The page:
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September 2019 Blog Post

Go Purple In October

Chelsea Martin - Youth AdvocateOctober is National Domestic Violence Awareness month. So why should you care? Particularly if you have never experienced first hand the loss of power and feelings of helplessness or worthlessness, or the fear that saying or doing the wrong thing might ultimately lead to your harm or death by the person you love. It can be easy to close yourself off into a world where physical, emotional, and sexual abuse, to name a few, only occur during the 60 minutes of Law & Order SVU on a Thursday evening. We can watch these shows and think about how horrible those crimes are and be grateful that we haven’t had those experiences in our own lives, while also being entertained.

The National Network to End Domestic Violence defines domestic violence as a pattern of coercive, controlling behavior that can include physical abuse, emotional or psychological abuse, sexual abuse, or financial abuse (using money and financial tools to exert control). The NNED also notes “some abusers are able to exert complete control over a victim’s every action without ever using violence or only using subtle threats of violence. All types of abuse are devastating to victims.”

The truth is, whether you know it or want to believe it, we are all touched by domestic violence every day. According to the National Network to End Domestic Violence and The National Domestic Violence Hotline, more than 1 in 3 women and more than 1 in 4 men have experienced rape, physical violence, and/or stalking by an intimate partner in their lifetime. Nationwide, an average of 3 women are killed by a current or former intimate partner every day. And intimate partner violence affects more than 12 million people each year.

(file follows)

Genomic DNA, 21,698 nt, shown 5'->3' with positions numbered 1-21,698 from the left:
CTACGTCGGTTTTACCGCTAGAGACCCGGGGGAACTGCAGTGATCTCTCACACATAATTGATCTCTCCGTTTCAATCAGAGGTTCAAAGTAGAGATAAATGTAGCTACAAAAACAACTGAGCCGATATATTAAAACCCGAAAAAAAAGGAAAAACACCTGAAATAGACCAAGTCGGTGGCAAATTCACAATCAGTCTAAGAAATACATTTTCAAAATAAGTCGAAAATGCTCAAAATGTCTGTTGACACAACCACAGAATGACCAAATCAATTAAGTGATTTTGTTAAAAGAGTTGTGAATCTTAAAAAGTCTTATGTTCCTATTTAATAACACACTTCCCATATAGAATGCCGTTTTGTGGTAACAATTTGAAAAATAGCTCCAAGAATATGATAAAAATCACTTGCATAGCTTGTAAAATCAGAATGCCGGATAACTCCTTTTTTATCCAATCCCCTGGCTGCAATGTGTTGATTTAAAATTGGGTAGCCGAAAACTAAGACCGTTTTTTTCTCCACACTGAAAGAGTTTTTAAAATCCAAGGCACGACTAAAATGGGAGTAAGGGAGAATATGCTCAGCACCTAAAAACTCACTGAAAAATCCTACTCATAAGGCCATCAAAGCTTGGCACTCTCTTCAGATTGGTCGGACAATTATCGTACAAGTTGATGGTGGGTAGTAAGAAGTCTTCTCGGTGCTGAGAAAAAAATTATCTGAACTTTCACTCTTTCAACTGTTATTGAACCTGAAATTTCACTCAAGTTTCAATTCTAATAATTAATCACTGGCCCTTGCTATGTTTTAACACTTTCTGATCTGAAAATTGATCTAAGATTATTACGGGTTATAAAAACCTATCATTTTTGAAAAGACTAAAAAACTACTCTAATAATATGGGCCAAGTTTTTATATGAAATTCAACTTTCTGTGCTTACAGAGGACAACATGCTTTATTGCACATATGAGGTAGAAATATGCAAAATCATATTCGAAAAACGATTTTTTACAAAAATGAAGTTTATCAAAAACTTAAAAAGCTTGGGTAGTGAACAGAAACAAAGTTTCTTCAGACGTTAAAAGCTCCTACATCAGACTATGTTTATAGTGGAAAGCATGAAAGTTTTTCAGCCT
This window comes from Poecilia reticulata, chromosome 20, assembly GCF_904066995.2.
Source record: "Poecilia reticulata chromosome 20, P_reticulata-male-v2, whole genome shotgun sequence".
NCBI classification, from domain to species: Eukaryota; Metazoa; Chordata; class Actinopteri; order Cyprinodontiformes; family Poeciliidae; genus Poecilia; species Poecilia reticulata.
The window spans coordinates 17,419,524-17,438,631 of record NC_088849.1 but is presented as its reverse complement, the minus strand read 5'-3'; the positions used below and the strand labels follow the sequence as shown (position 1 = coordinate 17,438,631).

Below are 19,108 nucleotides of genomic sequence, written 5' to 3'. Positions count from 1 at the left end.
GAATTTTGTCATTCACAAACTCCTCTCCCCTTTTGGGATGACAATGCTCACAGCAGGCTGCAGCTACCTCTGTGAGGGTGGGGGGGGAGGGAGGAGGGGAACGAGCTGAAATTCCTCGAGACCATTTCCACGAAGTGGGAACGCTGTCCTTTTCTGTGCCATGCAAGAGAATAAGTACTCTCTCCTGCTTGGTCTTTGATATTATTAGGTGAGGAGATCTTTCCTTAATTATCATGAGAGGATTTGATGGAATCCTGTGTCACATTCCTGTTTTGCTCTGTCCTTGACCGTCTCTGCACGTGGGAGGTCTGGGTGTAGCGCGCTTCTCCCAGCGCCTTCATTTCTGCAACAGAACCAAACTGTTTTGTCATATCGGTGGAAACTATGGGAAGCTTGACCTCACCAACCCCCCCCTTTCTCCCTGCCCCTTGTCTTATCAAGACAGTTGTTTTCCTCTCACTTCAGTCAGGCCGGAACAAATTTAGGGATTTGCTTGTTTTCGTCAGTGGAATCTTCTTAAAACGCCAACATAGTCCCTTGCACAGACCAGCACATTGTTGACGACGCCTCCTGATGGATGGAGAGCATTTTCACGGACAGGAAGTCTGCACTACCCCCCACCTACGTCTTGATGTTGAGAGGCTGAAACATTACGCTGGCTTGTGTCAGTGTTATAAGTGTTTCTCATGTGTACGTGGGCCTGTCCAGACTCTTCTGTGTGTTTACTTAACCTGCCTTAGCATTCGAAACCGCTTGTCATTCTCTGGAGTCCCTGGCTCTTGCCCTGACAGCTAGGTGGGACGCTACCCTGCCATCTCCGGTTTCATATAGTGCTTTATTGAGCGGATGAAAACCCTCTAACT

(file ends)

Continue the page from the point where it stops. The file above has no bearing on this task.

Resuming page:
Based upon the above statistics, you love someone, work with someone, or somehow interact with someone daily who has directly been in an abusive relationship with an intimate partner. The effects of domestic violence do have an impact on you and those around you.

Domestic violence doesn’t care how much money you have or where you live. It doesn’t care where you work, who you’re friends with, or who you love. It doesn’t care what your beliefs or values are. Contrary to a common belief, this is not simply a ‘women’s issue’, it’s a people issue. It’s an ‘us’ issue, and it’s going to take all of us to put an end to the violence that is so unfortunately excused and so often well hidden.

It’s going to take all of us to end the complacency that we so easily fall into if we feel we are not being directly affected. It’s going to take all of us to stand up against the rape jokes, the idea that some people hold less value than others, the silence that has seemed to be more appreciated than it has been appalling. It’s going to take all of us to change this culture that very literally and sometimes inadvertently protects the abuser and shames the abused; to change a culture that has long believed and accepted the inaccurate idea that abuse doesn’t really happen that often, or that it only happens in certain parts of town and to certain people who have somehow done something to bring the abuse on themselves.

National Domestic Violence Awareness month is represented with the color purple, and at Prevail, we will be going purple all month. During the month of October, domestic violence gets a spotlight in effort to help raise awareness about the violence that is impacting so many on a daily basis, but is so often overlooked or maybe not taken seriously. Help us raise awareness and end the silence around domestic violence. Whether it’s one day in October or every day in October, wear purple to signify your support of those who have experienced intimate partner violence and those who are still in the midst of it. Wear purple in support of the changes that are so desperately needed in our culture.

Let’s all together take a stand and be a united voice for change. Let’s be a voice for those who may not have one right now. We can put a stop to domestic violence. It’s going to take every single one of us.

No form of abuse is ever ok. If you need help, please reach out to us at 317-773-6942 or you can call our 24hr crisis line at 317-776-3472.

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